Sarah Ann Hall

Reporting on writing in progress or, more probably, not.

Posts Tagged ‘flash fiction

#FridayFictioneers – 16/6/17 – Holiday Romance

with 37 comments

Every Wednesday Rochelle Wisoff-Fields publishes a photo prompt to inspire writers to write 100-words of flash fiction or poetry.

At any point during the following week, the Friday Fictioneers post their 100-word tales. Read the other stories by clicking below.

Thanks to Rochelle for hosting and Dale for the photo. The below isn’t as polished as I’d like, but editing has not come easily.

 

© Dale Rogerson

Holiday Romance

(Genre: speculative fiction; 100-words)

She came from the ocean, slipped through the shadows. In breath-stealing humidity, flesh clammy, she tasted of salt. Lips full, muscles strong, limbs sinewy, we twisted in beach and surf. She was the best night of my life. We will never repeat, I can never forget.

I travel every coastline, drink Peroni, eat calamari, stare at the moon, just as I did that night. I imagine I catch the scent of her sea-filled hair, feel the air shift around her curvaceous form. I search, am disappointed, search again. The memory is not enough. Desire, and surely madness, drives me on.

 

Written by Sarah Ann

June 16, 2017 at 10:05 pm

#FridayFictioneers – 2/6/17 – Retrospective

with 24 comments

Every Wednesday Rochelle Wisoff-Fields publishes a photo prompt to inspire writers to write 100-words of flash fiction or poetry.

At any point during the following week, the Friday Fictioneers post their 100-word tales. Read the other stories by clicking below.

On seeing this week’s photo I knew immediately what I was going to write about, as the below stems from something that happened to a close friend. Unfortunately, work and travel have meant it’s taken me a while to get it down.

With thanks to Rochelle for hosting and Karuna for the photo.

 

© Karuna

Retrospective

(Genre: general fiction; 100-words)

I thought I’d outsmarted him.

Forty years on, I can’t remember why he did it.

I can feel my impotence, anger, sadness at watching my young life’s possessions go up in smoke. I stood rooted, fists clenched, chest tight, tears falling. In my head I asked why over and over, but said nothing. Father had explained the misdemeanour that caused my toys’ destruction. My psyche forgets.

Digging the foundations for a new extension, we unearthed the precious things I’d buried to keep from him. The past flooded back to taint the future.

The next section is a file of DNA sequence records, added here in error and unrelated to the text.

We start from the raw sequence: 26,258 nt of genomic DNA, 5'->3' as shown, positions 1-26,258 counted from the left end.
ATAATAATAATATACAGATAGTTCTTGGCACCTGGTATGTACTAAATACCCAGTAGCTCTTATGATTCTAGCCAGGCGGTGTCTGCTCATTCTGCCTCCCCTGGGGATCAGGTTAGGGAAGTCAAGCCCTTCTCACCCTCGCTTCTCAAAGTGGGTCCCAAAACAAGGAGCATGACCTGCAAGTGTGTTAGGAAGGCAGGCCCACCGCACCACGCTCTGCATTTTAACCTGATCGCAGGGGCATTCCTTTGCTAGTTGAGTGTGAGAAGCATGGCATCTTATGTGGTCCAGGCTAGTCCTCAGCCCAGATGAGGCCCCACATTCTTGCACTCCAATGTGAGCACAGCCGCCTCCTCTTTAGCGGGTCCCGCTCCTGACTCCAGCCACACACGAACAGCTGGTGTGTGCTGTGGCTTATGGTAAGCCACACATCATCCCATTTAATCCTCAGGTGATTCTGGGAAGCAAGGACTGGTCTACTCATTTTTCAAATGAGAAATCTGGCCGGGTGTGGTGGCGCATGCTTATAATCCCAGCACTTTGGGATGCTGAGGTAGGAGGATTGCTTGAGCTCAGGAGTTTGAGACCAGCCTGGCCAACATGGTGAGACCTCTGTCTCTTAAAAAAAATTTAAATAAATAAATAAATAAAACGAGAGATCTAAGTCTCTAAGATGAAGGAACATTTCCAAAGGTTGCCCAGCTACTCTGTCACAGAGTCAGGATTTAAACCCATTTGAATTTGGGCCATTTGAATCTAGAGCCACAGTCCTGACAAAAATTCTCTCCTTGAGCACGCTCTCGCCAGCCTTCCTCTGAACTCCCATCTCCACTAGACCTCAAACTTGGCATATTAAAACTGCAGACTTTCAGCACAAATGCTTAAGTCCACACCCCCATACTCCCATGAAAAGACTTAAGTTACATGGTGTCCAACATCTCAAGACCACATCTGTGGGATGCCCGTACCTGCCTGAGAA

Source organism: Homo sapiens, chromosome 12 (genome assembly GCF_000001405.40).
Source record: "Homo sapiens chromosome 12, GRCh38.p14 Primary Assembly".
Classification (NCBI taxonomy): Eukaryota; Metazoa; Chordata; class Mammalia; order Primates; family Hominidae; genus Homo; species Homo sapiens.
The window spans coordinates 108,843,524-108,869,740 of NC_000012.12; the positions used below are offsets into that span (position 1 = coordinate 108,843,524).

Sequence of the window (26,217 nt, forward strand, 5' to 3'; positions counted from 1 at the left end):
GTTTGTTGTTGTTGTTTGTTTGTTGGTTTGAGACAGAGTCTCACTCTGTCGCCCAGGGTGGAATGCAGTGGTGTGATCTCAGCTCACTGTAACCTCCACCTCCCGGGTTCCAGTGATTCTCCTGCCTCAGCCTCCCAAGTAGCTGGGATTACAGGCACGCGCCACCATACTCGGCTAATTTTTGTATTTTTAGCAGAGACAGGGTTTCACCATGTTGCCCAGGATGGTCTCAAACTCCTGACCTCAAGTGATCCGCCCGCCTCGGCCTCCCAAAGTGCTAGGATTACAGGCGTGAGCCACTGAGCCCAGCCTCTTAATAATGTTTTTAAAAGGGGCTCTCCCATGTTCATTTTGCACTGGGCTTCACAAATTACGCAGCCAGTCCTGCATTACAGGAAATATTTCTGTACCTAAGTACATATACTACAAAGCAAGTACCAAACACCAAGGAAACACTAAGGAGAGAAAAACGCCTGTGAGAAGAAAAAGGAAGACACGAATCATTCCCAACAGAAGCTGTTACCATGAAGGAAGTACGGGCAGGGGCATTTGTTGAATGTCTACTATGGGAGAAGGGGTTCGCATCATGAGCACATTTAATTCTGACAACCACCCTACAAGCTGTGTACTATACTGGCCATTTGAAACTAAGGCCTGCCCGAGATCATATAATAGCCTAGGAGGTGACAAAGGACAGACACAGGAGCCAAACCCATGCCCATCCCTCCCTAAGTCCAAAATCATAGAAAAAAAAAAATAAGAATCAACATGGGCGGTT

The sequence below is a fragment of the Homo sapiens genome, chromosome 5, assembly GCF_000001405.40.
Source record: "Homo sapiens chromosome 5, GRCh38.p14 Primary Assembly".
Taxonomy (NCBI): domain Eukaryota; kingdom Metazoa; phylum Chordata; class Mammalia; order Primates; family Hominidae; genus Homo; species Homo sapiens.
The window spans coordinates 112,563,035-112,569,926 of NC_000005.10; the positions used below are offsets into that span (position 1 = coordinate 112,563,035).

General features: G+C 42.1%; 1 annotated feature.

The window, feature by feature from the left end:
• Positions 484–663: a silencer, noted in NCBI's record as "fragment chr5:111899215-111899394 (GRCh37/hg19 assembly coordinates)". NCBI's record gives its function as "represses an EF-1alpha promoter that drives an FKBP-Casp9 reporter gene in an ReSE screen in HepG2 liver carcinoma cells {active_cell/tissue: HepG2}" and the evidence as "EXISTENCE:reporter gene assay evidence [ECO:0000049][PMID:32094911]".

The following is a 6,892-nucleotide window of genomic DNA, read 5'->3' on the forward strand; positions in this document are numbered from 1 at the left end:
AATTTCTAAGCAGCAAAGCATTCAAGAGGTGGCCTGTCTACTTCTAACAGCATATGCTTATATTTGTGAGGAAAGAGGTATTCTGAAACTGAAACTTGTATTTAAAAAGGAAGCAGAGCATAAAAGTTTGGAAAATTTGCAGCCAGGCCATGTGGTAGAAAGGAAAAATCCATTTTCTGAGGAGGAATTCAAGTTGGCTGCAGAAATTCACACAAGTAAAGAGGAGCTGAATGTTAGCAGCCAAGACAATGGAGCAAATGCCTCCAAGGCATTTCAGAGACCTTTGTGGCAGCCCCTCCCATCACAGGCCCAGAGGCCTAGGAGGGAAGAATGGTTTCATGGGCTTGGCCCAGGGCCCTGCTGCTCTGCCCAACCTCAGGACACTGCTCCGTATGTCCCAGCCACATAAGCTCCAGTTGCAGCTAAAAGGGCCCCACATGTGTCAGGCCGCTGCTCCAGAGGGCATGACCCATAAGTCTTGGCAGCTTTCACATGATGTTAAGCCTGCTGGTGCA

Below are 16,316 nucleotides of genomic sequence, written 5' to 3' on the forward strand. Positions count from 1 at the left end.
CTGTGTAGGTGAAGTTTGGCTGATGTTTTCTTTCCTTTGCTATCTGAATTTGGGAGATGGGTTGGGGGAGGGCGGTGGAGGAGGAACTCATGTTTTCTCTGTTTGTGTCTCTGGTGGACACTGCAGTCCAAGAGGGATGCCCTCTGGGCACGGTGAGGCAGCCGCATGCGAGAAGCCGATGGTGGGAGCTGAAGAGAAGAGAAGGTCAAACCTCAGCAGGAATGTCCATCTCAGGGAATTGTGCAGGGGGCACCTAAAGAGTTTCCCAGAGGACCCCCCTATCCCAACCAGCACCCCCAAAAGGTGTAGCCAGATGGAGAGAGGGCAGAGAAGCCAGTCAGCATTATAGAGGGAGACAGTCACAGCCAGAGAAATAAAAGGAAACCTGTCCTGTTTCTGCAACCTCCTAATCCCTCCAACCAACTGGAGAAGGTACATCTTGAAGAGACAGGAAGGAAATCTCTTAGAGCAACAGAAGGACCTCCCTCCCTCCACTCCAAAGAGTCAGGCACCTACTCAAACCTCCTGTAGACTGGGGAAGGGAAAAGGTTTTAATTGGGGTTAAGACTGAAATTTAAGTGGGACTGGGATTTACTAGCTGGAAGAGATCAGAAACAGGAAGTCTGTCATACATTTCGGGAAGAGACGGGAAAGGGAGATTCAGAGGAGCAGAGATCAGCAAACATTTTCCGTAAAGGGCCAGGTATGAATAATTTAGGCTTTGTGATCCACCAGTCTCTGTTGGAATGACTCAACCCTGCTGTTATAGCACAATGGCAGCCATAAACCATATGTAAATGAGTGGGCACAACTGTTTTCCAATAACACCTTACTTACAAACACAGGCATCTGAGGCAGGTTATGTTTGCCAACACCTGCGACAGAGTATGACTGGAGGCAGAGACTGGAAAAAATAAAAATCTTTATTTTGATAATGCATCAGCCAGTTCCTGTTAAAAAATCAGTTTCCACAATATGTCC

But I will not let him win again.

 

 

Written by Sarah Ann

June 2, 2017 at 7:10 pm

#FridayFictioneers – 26/5/17 – Regret

with 36 comments

Every Wednesday Rochelle Wisoff-Fields publishes a photo prompt to inspire writers to write 100-words of flash fiction or poetry.

At any point during the following week, the Friday Fictioneers post their 100-word tales. Read the other stories by clicking below.

This story wrote itself, I was not in control once nature’s tendrils started wandering, and I have found it difficult to edit so I know there has to be something wrong with it – let me know what it is!

Thank you to Rochelle as ever, and to J Hardy Carroll for the prompt.

© J Hardy Carroll

Regret

(Genre: humour; 100-words)

Nature has started to re-assert herself. Green shoots twist and ease their way into gaps in the brickwork. In time, she will devour the eyesore and passersby will see only a mound of vegetation. Few will remember the mighty folly that once stood here; none will be able to imagine its grandeur from its remains.

I will visit on every anniversary of the conflagration until I can no longer walk the hills.

To lose such a monument under my custodianship is shaming.

And if ever the grandchildren come to stay again, I will be searching their knicker elastic for matches.

 

Written by Sarah Ann

May 26, 2017 at 2:32 pm

#FridayFictioneers – 12/5/17 – A Moment in Time

with 13 comments

Every Wednesday Rochelle Wisoff-Fields publishes a photo prompt to inspire writers to write 100-words of flash fiction or poetry.

At any point during the following week, the Friday Fictioneers post their 100-word tales. Read the other stories by clicking below.

I really struggled coming up with something that wasn’t obvious/ boring this week, which is why I’m posting so late. I’m not sure this works. I tried to go funny using characters from a previous post, but misery took over my muse.